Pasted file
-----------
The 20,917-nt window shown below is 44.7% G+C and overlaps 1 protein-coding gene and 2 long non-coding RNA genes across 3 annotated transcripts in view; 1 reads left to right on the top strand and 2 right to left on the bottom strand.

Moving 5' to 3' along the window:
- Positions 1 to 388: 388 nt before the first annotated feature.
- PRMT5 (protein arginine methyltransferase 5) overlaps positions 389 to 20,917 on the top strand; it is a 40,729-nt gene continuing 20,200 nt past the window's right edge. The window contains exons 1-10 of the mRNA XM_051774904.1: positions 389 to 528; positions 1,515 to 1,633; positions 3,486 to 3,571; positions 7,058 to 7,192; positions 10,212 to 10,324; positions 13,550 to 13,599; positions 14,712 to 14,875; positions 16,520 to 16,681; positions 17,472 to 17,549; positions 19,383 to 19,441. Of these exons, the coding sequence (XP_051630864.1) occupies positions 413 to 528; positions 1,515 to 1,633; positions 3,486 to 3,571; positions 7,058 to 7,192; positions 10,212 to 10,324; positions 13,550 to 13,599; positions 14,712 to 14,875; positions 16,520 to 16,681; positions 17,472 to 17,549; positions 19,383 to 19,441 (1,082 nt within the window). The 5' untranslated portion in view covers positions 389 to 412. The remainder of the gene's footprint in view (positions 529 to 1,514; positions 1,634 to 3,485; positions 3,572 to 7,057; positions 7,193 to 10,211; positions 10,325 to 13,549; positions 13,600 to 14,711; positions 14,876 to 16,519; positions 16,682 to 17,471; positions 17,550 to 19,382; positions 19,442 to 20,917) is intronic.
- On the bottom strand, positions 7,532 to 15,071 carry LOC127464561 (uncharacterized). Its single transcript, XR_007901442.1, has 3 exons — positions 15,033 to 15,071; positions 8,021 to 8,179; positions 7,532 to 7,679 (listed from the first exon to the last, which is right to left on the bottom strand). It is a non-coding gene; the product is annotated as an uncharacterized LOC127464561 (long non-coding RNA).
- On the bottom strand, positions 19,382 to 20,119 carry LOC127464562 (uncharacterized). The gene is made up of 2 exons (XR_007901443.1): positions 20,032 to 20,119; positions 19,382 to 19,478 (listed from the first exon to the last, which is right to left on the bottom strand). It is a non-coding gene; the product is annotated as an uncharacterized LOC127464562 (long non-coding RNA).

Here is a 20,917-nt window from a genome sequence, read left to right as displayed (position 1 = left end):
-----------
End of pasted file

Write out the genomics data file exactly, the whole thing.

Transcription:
The 20,917-nt window shown below is 44.7% G+C and overlaps 1 protein-coding gene and 2 long non-coding RNA genes across 3 annotated transcripts in view; 1 reads left to right on the top strand and 2 right to left on the bottom strand.

Moving 5' to 3' along the window:
- Positions 1 to 388: 388 nt before the first annotated feature.
- PRMT5 (protein arginine methyltransferase 5) overlaps positions 389 to 20,917 on the top strand; it is a 40,729-nt gene continuing 20,200 nt past the window's right edge. The window contains exons 1-10 of the mRNA XM_051774904.1: positions 389 to 528; positions 1,515 to 1,633; positions 3,486 to 3,571; positions 7,058 to 7,192; positions 10,212 to 10,324; positions 13,550 to 13,599; positions 14,712 to 14,875; positions 16,520 to 16,681; positions 17,472 to 17,549; positions 19,383 to 19,441. Of these exons, the coding sequence (XP_051630864.1) occupies positions 413 to 528; positions 1,515 to 1,633; positions 3,486 to 3,571; positions 7,058 to 7,192; positions 10,212 to 10,324; positions 13,550 to 13,599; positions 14,712 to 14,875; positions 16,520 to 16,681; positions 17,472 to 17,549; positions 19,383 to 19,441 (1,082 nt within the window). The 5' untranslated portion in view covers positions 389 to 412. The remainder of the gene's footprint in view (positions 529 to 1,514; positions 1,634 to 3,485; positions 3,572 to 7,057; positions 7,193 to 10,211; positions 10,325 to 13,549; positions 13,600 to 14,711; positions 14,876 to 16,519; positions 16,682 to 17,471; positions 17,550 to 19,382; positions 19,442 to 20,917) is intronic.
- On the bottom strand, positions 7,532 to 15,071 carry LOC127464561 (uncharacterized). Its single transcript, XR_007901442.1, has 3 exons — positions 15,033 to 15,071; positions 8,021 to 8,179; positions 7,532 to 7,679 (listed from the first exon to the last, which is right to left on the bottom strand). It is a non-coding gene; the product is annotated as an uncharacterized LOC127464561 (long non-coding RNA).
- On the bottom strand, positions 19,382 to 20,119 carry LOC127464562 (uncharacterized). The gene is made up of 2 exons (XR_007901443.1): positions 20,032 to 20,119; positions 19,382 to 19,478 (listed from the first exon to the last, which is right to left on the bottom strand). It is a non-coding gene; the product is annotated as an uncharacterized LOC127464562 (long non-coding RNA).

Here is a 20,917-nt window from a genome sequence, read left to right as displayed (position 1 = left end):